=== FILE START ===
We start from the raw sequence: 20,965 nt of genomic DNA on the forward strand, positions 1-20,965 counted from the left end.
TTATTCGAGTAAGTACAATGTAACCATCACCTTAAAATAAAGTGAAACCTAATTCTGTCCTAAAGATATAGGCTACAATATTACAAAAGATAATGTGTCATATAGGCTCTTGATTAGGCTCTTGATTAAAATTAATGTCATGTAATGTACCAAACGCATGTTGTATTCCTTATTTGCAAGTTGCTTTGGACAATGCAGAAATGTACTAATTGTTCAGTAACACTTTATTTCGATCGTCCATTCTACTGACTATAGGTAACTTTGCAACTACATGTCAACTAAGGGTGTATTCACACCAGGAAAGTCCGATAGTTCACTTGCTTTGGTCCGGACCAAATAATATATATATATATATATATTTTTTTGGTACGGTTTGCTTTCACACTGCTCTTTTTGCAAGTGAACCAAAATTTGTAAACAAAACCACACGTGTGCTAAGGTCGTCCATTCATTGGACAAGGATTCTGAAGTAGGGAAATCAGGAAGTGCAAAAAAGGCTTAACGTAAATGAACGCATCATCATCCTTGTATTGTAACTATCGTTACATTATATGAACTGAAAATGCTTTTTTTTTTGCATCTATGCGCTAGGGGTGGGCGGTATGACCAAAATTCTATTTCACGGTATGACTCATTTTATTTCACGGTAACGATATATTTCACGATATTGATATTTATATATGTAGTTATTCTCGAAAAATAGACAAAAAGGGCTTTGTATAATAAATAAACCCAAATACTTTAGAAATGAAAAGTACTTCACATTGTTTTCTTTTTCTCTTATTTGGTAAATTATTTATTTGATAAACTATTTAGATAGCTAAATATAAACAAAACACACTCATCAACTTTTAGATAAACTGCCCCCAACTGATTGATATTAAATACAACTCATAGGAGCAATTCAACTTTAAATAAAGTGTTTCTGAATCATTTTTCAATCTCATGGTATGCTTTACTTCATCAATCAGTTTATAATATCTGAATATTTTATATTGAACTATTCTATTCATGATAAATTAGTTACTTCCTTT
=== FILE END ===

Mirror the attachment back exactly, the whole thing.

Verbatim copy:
We start from the raw sequence: 20,965 nt of genomic DNA on the forward strand, positions 1-20,965 counted from the left end.
TTATTCGAGTAAGTACAATGTAACCATCACCTTAAAATAAAGTGAAACCTAATTCTGTCCTAAAGATATAGGCTACAATATTACAAAAGATAATGTGTCATATAGGCTCTTGATTAGGCTCTTGATTAAAATTAATGTCATGTAATGTACCAAACGCATGTTGTATTCCTTATTTGCAAGTTGCTTTGGACAATGCAGAAATGTACTAATTGTTCAGTAACACTTTATTTCGATCGTCCATTCTACTGACTATAGGTAACTTTGCAACTACATGTCAACTAAGGGTGTATTCACACCAGGAAAGTCCGATAGTTCACTTGCTTTGGTCCGGACCAAATAATATATATATATATATATATTTTTTTGGTACGGTTTGCTTTCACACTGCTCTTTTTGCAAGTGAACCAAAATTTGTAAACAAAACCACACGTGTGCTAAGGTCGTCCATTCATTGGACAAGGATTCTGAAGTAGGGAAATCAGGAAGTGCAAAAAAGGCTTAACGTAAATGAACGCATCATCATCCTTGTATTGTAACTATCGTTACATTATATGAACTGAAAATGCTTTTTTTTTTGCATCTATGCGCTAGGGGTGGGCGGTATGACCAAAATTCTATTTCACGGTATGACTCATTTTATTTCACGGTAACGATATATTTCACGATATTGATATTTATATATGTAGTTATTCTCGAAAAATAGACAAAAAGGGCTTTGTATAATAAATAAACCCAAATACTTTAGAAATGAAAAGTACTTCACATTGTTTTCTTTTTCTCTTATTTGGTAAATTATTTATTTGATAAACTATTTAGATAGCTAAATATAAACAAAACACACTCATCAACTTTTAGATAAACTGCCCCCAACTGATTGATATTAAATACAACTCATAGGAGCAATTCAACTTTAAATAAAGTGTTTCTGAATCATTTTTCAATCTCATGGTATGCTTTACTTCATCAATCAGTTTATAATATCTGAATATTTTATATTGAACTATTCTATTCATGATAAATTAGTTACTTCCTTT